Histories of the school and Lutheran Church must be included and are interwoven.  The first record is for 1897, with A. P. Jones as teacher for the months of July and August.  However, the records of the church prove that the school was in use earlier.

The Norwegian Lutheran Church organized a congregation at the home of Aslak Gunderson in 1885.  They first called themselves the Bald Hill Congregation, but later changed it to St. Olaf Norwegian Lutheran Church.  In 1899, the church was built on land given by Aslak Gunderson.  The original church blew down in 1916, but a new church was built on the same location in 1917.

The Gunderson School was situated one mile south of Walum on the east side of the road.  The school was moved into town in the early 1900s, and set on a lot north of the church.  The enrollment outgrew the old school so a new two-room school was built with large, airy, well-lighted rooms.  The first teacher in the new school was Christine Olson.  Soon two teachers held classes for grades one through 10.

The depression brought changes causing an enrollment decline and the school went back to a one-room rural.  The school district was annexed to the Hannaford School district in 1959.  In 1960, it was closed.  The school was sold to the Eslinger Brothers, and moved west of Hannaford.

The population of Walum has been predominantly Scandinavian and Lutheran throughout the years.  At one time Walum had a population of 175.  At present the population of Walum is 28.  Business places are Miller Elevator, Corner Cafe and Corner Service Station.  Miller Elevator bought the Farmers Elevator in Hannaford in 1980.  Lloyd Smith manages both.

Source:  Hannaford Area History North Dakota Centennial 1889 - 1989 Page 40

BOTHWELL, MR. and MRS. WILLIAM

Mr. and Mrs. Bothwell had two children, Joyce and Wayne.  Mr. and Mrs. Bothwell operated the grocery store.  Mr. and Mrs. Bothwell and daughter, Joyce, are deceased.  Son, Wayne, lives in Pennsylvania.  When Bothwells left the store, Thelma and Virginia Everson operated the store until William Chamley came.  Chamley continued the store business until 1945, when they retired and moved to Cooperstown, where they passed away.  They had two sons, Boyd and Emmett.

Source:  Hannaford Area History North Dakota Centennial 1889 - 1989 Page 44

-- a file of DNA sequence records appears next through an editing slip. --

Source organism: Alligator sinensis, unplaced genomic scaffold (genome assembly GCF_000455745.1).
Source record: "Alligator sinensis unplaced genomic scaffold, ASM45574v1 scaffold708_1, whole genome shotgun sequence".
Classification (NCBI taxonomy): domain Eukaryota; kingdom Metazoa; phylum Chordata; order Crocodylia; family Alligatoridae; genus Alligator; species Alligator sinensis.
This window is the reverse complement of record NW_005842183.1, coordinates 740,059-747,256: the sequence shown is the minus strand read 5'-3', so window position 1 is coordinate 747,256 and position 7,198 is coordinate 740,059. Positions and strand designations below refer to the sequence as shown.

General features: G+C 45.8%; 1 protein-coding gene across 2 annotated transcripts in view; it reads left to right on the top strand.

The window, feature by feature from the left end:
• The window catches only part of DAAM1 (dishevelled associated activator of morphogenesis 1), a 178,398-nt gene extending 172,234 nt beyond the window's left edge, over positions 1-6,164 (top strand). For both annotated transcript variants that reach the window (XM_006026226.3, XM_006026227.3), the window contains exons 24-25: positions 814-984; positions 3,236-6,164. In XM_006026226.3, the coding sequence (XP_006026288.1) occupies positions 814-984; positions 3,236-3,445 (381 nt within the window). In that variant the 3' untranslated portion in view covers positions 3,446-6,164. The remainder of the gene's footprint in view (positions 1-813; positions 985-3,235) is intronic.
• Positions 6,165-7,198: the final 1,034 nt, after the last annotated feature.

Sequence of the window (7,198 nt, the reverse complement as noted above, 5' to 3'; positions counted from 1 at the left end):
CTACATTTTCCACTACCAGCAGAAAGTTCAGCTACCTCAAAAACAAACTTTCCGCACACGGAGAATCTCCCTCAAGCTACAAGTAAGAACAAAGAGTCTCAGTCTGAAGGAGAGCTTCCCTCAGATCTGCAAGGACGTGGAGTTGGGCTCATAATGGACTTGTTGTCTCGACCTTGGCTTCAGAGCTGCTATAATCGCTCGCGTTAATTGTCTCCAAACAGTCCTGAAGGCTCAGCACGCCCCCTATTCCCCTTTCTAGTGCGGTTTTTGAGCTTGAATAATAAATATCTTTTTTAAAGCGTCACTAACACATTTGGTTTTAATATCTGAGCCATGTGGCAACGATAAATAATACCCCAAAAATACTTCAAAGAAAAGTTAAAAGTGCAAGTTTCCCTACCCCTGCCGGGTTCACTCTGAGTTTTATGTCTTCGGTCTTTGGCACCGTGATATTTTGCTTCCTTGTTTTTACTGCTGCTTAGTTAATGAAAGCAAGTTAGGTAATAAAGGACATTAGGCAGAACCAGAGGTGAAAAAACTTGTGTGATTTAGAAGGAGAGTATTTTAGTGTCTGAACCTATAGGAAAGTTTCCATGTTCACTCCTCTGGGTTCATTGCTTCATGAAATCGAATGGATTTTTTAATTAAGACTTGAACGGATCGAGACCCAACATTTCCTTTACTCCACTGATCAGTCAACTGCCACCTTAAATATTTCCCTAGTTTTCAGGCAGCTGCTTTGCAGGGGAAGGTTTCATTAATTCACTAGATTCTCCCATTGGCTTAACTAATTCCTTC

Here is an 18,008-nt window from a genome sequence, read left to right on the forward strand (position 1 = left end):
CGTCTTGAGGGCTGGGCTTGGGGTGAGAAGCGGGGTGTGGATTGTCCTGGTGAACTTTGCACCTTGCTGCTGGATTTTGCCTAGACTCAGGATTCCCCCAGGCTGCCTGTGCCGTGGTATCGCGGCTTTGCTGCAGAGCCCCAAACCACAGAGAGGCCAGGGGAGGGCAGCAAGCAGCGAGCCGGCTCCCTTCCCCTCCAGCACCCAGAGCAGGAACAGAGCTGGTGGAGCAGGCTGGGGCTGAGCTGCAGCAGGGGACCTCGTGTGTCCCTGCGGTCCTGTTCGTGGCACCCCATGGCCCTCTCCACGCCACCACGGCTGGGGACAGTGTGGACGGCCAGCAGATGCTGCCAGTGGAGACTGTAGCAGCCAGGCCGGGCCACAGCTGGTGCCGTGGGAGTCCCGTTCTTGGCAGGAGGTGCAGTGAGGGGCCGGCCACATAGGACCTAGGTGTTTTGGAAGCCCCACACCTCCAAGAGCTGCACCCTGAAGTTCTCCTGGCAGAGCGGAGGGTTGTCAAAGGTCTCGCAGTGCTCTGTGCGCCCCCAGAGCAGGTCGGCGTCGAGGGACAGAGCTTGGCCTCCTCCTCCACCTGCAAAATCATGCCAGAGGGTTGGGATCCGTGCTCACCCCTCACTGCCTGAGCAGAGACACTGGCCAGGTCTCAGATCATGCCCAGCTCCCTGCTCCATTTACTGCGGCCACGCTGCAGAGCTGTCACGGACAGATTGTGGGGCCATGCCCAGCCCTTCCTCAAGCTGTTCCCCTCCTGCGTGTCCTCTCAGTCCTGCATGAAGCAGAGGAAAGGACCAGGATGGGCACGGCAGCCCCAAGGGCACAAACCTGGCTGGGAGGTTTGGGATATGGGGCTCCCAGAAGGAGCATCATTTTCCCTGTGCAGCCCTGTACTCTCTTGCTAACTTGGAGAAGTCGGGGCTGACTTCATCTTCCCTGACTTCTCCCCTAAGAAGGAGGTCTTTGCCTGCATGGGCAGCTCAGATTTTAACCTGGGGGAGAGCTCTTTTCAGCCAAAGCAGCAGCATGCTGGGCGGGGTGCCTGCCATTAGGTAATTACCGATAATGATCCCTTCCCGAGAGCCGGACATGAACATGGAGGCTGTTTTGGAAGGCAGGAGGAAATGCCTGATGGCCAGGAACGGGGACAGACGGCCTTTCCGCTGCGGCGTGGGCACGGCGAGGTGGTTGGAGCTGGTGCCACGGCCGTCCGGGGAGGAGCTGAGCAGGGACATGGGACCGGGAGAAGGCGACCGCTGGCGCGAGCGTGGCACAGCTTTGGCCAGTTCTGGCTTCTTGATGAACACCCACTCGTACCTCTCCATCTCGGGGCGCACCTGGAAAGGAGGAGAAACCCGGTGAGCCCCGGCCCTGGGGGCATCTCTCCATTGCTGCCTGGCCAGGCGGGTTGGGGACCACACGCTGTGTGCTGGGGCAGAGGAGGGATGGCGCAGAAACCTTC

BROTEN, JOHN and MARTHA

John Broten was born in Kraagro, Norway in 1872.  He came to the Walum area in 1898, and bought land west of Walum.  In 1901, he married Alice Gunderson.  They had two sons, Kenneth who died in infancy, and Glen who owns a home and land in Walum.  In 1907, his wife Alice, passed away.  In 1907, he bought Gundersons interest in the store business.  In December 1911, the store burned.  In January 1913, he purchased a general store at Glenfield, North Dakota.  In 1914, he married Martha Quist, who was a nurse.  In 1920, he sold his store at Glenfield and purchased a farm on the north end of Walum and spent much time during his retirement years improving the farm.  He died in 1932.  His widow Martha, operated a convalescent home in Valley City.  Later she moved to Minneapolis, Minnesota, where she died.

Source:  Hannaford Area History North Dakota Centennial 1889 - 1989 Page 44

 

BROTEN, GLEN and BERNICE

Glen Broten attended school in Walum, Glenfield, New Rockford and Concordia Academy.  He farmed land west of Walum.  In 1944, he married Bernice Alfson Anderson, a widow with two girls, Rhoda Marie and Sylvia.  Bernice taught school in Walum.  They had two more girls, Brenda and Shelley.  In 1960, Glen became Walum postmaster until his retirement in 1973.  The post office was taken out of Walum and Walum was put on the Hannaford route.

Glen sold land to James Broten in 1974.  Glen and his wife retired in Valley City in 1974.  Daughters Rhoda Marie Schmaltz, with husband Roy and three children, Rebecca, Timothy and Mary Elizabeth, live in Redmond, Washington  Sylvia and husband Jerry Lyngby, live in Brandon, South Dakota.  Their daughters Angela, presently in West Germany; and Erica, who resides in Phoenix, Arizona.   Brenda and her husband Dan Utter, live in Redmond, Washington, with daughter Kirsten.  Shelley resides in Seattle.  Rhoda Marie passed away in May 1988.  Glen Broten passed away in September 1987.

Postmasters included: Martin J. Mossing, November 7, 1904; John Broten, 1908; Andrew Wogsland, 1912; Carl T. Werner, 1913; Andrew D. Anderson, 1913; Carl T. Werner, 1916; Franklin Zingg (acting), 1925; Franklin Zingg, 1927; William Bothwell, 1940; Ruth Nelson, 1941; Carl Nelson (acting), 1943; Clarence Evenson, 1945; June Lende, 1959; and Glen Broten, 1960-1973.

Source:  Hannaford Area History North Dakota Centennial 1889 - 1989 Page 44